The great English poet and playwright William Shakespeare asked, in his play Romeo and Juliet, “What’s in a name? That which we call a rose by any other name would smell as sweet.” While The Bard’s implication is that a name, by itself, means very little, it can be a very important thing in some family law cases. Whether you are involved in a name change contest or some other family law matter, you have certain rights, which your Maryland family law attorney can help you protect. In a recent case offering an example, a mother was able to get an order changing her son’s name reversed because the trial court didn’t follow the proper procedure.
Anne Marie gave birth to a son on Oct. 25, 2011. Anne Marie was not married. The father was not present at the birth, and no father was listed on the birth certificate. By December, Anne Marie filed a court action seeking genetic testing to establish paternity. Paternity was established the following May, and issues of custody, visitation, and child support were worked out.
In January 2014, the father asked the trial court to alter the child’s name. The son’s last name was that of the mother. The father requested that the court change the child’s last name from that of the mother to his last name. The trial court did not immediately rule on the request.
Later, the parents were back before the court on an issue of modification of visitation. At the end of that visitation request hearing, the trial judge announced that she was changing the child’s name. After getting a suggestion from the father, the judge changed the child’s last name to a hyphenated combination of the mother’s last and the father’s last name.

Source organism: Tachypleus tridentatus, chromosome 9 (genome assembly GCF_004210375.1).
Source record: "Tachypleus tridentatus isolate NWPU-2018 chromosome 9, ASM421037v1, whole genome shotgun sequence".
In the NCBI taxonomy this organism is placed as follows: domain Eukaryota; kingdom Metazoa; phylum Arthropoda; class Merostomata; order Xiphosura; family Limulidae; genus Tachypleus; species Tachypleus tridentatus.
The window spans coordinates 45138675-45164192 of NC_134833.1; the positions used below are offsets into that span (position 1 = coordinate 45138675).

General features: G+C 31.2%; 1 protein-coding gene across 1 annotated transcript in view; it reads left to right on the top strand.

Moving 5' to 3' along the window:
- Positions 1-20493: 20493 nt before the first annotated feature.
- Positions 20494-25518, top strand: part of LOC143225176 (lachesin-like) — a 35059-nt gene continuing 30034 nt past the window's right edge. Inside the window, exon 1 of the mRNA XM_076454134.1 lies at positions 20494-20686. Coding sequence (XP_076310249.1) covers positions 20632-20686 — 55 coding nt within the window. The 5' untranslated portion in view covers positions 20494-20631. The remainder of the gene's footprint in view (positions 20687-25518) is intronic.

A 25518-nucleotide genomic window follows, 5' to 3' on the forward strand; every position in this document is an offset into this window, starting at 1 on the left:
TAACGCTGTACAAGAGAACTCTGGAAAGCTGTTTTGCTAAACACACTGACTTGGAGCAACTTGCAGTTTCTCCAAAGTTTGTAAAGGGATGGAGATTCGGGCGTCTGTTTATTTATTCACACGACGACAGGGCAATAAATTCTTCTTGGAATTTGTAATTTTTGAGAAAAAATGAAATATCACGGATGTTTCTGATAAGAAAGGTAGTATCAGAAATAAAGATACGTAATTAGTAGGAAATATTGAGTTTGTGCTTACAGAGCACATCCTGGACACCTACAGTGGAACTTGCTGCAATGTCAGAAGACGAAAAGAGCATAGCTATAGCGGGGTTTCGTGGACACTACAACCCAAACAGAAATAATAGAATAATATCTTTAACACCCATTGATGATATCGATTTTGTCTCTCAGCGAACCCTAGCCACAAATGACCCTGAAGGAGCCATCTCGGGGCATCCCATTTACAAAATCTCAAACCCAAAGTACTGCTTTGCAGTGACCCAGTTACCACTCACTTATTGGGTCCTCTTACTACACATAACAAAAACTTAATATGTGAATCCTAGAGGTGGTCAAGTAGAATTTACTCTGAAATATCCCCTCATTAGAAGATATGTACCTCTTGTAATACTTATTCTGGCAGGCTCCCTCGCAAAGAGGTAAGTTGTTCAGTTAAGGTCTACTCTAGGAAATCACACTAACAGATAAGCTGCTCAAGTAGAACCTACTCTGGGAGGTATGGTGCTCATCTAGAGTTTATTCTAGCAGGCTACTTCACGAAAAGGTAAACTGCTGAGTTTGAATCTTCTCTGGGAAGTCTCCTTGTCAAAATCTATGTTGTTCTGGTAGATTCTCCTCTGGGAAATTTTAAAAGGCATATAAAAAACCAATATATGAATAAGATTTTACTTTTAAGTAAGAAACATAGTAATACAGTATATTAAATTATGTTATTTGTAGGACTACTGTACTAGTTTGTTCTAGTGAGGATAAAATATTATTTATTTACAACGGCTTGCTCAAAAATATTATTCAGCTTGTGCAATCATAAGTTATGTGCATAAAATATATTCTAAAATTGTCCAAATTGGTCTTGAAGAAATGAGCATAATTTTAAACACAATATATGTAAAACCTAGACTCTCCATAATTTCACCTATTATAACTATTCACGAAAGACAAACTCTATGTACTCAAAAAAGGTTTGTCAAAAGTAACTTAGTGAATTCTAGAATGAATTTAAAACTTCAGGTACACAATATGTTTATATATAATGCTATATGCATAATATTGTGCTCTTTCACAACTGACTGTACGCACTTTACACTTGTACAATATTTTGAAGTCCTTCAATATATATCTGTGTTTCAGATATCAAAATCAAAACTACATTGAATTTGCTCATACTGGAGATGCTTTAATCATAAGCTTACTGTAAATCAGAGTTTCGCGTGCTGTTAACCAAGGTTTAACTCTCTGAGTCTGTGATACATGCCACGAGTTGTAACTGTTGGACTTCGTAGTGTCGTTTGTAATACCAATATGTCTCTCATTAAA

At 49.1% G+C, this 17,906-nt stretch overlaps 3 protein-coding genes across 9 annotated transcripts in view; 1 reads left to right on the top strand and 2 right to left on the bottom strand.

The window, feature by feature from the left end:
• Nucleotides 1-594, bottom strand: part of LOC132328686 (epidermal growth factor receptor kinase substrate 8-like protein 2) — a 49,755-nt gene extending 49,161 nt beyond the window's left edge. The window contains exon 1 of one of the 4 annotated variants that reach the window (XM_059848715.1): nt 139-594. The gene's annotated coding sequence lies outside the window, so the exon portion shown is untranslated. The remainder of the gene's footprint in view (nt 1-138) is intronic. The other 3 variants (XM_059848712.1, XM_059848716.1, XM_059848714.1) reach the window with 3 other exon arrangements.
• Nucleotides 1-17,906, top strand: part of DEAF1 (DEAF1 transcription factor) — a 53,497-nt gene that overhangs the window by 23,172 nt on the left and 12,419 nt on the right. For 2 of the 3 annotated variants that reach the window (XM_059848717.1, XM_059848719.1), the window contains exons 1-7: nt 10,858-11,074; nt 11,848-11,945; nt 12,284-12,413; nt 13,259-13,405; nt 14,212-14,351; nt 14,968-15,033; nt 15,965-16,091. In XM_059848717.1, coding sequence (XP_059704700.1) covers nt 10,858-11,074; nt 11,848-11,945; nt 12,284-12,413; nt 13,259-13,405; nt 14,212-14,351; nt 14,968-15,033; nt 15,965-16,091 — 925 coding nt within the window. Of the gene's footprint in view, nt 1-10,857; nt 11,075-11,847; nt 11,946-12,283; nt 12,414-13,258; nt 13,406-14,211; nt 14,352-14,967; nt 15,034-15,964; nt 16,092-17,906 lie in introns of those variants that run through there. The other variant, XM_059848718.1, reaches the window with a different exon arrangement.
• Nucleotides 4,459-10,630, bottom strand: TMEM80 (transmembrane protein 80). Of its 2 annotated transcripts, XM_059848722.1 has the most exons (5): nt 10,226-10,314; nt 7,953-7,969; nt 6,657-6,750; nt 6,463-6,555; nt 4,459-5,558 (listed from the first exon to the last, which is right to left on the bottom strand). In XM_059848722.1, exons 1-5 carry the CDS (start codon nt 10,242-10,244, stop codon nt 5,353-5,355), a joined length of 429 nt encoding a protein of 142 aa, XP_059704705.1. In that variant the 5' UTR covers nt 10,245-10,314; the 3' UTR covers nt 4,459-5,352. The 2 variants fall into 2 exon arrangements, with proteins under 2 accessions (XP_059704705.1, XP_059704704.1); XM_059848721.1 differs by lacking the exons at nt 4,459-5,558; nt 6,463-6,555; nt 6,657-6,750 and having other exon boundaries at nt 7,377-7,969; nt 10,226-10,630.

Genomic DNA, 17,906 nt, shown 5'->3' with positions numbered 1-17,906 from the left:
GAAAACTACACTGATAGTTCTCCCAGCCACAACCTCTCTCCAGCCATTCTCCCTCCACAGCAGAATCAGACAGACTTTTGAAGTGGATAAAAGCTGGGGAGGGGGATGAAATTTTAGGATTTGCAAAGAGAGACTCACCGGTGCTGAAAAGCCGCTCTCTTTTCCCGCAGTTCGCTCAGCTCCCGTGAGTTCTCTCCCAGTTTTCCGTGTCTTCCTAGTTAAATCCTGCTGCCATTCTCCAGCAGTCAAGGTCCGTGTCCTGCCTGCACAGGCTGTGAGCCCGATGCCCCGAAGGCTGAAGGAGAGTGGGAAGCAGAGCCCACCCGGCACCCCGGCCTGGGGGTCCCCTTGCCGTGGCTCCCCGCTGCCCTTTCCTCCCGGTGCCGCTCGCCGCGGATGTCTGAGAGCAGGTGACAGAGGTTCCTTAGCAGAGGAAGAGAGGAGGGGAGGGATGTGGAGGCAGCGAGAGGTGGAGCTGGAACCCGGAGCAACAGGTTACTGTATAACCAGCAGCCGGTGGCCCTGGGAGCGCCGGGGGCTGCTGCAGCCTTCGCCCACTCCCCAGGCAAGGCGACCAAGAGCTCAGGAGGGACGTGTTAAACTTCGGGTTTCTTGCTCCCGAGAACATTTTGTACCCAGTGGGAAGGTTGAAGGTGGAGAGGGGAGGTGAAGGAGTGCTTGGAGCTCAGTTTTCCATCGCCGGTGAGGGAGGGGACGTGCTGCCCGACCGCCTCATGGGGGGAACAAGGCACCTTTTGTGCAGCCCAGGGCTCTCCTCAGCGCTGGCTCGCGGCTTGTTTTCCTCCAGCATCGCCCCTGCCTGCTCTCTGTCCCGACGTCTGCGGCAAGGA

The mother appealed and won. The problem was that Maryland sets up a very specific protocol for name changes, excluding those occurring as a result of adoption or divorce. For all other name changes, a party must file a court petition asking for the name change. Rule 15-901 specifies all of the details that must be included in this petition in order for the court to consider a name change. The court clerk must issue a notice regarding the proposed name change. The rule also says that, unless the trial judge orders otherwise, the name change must “be published one time in a newspaper of general circulation in the county in which the action was filed.”
In this case, the petition didn’t meet the rule’s standards, since there was no notice and there was no newspaper publication. There also wasn’t a sufficient finding regarding the best interests of the child when it came to the name change issue. The trial judge only stated that, since the man had been identified and adjudged as the child’s father, the child “should have the father’s surname.” The judge did not state that altering the surname to reflect the father’s paternity was in the child’s best interests.
Whether your case is one regarding child custody, visitation, child support, or changing the name of your child, it is important to give yourself a good chance for success. Knowledgeable Maryland child custody attorney Anthony A. Fatemi has been helping clients pursue successful outcomes for many years. To find out how this office can assist you, contact us at 301-519-2801 or via our online form.
More blog posts:
Obtaining a Continuance in Your Maryland Child Custody Case, Maryland Divorce Lawyer Blog, June 29, 2017
Maryland Mother’s Claims of Misrepresentation Not Enough to Lead Court to Order Paternity Testing, Maryland Divorce Lawyer Blog, April 28, 2017